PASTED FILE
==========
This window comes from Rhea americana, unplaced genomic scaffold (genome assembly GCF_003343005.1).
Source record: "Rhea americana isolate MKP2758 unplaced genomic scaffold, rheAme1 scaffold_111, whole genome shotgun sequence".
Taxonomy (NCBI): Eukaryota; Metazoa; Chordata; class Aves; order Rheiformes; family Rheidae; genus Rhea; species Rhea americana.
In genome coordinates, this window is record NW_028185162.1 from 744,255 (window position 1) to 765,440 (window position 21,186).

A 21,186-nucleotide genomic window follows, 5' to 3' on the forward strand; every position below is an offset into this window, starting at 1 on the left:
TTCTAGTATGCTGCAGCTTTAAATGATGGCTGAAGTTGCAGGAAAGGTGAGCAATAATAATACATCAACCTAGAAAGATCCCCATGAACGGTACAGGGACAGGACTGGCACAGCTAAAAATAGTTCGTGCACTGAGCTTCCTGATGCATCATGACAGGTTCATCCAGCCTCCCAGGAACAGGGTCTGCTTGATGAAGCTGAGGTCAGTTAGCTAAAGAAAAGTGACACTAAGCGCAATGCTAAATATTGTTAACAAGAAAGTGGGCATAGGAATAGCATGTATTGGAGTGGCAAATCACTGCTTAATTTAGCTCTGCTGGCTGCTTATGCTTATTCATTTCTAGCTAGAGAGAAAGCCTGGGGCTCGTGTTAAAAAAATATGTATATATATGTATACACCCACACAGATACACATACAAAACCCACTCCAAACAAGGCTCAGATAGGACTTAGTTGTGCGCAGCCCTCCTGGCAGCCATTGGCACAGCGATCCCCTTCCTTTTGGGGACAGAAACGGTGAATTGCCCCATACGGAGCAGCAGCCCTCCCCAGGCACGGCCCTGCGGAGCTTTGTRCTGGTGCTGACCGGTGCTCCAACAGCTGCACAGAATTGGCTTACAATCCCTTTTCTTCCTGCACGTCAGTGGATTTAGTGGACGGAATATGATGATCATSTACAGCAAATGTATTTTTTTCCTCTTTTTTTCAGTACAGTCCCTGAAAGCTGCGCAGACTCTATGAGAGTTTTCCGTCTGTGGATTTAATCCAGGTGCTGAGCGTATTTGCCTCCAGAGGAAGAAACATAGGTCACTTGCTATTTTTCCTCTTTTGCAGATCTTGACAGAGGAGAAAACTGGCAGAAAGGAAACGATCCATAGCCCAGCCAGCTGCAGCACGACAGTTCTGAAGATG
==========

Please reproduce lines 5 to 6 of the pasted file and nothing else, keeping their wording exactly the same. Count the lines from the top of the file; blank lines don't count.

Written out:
A 21,186-nucleotide genomic window follows, 5' to 3' on the forward strand; every position below is an offset into this window, starting at 1 on the left:
TTCTAGTATGCTGCAGCTTTAAATGATGGCTGAAGTTGCAGGAAAGGTGAGCAATAATAATACATCAACCTAGAAAGATCCCCATGAACGGTACAGGGACAGGACTGGCACAGCTAAAAATAGTTCGTGCACTGAGCTTCCTGATGCATCATGACAGGTTCATCCAGCCTCCCAGGAACAGGGTCTGCTTGATGAAGCTGAGGTCAGTTAGCTAAAGAAAAGTGACACTAAGCGCAATGCTAAATATTGTTAACAAGAAAGTGGGCATAGGAATAGCATGTATTGGAGTGGCAAATCACTGCTTAATTTAGCTCTGCTGGCTGCTTATGCTTATTCATTTCTAGCTAGAGAGAAAGCCTGGGGCTCGTGTTAAAAAAATATGTATATATATGTATACACCCACACAGATACACATACAAAACCCACTCCAAACAAGGCTCAGATAGGACTTAGTTGTGCGCAGCCCTCCTGGCAGCCATTGGCACAGCGATCCCCTTCCTTTTGGGGACAGAAACGGTGAATTGCCCCATACGGAGCAGCAGCCCTCCCCAGGCACGGCCCTGCGGAGCTTTGTRCTGGTGCTGACCGGTGCTCCAACAGCTGCACAGAATTGGCTTACAATCCCTTTTCTTCCTGCACGTCAGTGGATTTAGTGGACGGAATATGATGATCATSTACAGCAAATGTATTTTTTTCCTCTTTTTTTCAGTACAGTCCCTGAAAGCTGCGCAGACTCTATGAGAGTTTTCCGTCTGTGGATTTAATCCAGGTGCTGAGCGTATTTGCCTCCAGAGGAAGAAACATAGGTCACTTGCTATTTTTCCTCTTTTGCAGATCTTGACAGAGGAGAAAACTGGCAGAAAGGAAACGATCCATAGCCCAGCCAGCTGCAGCACGACAGTTCTGAAGATG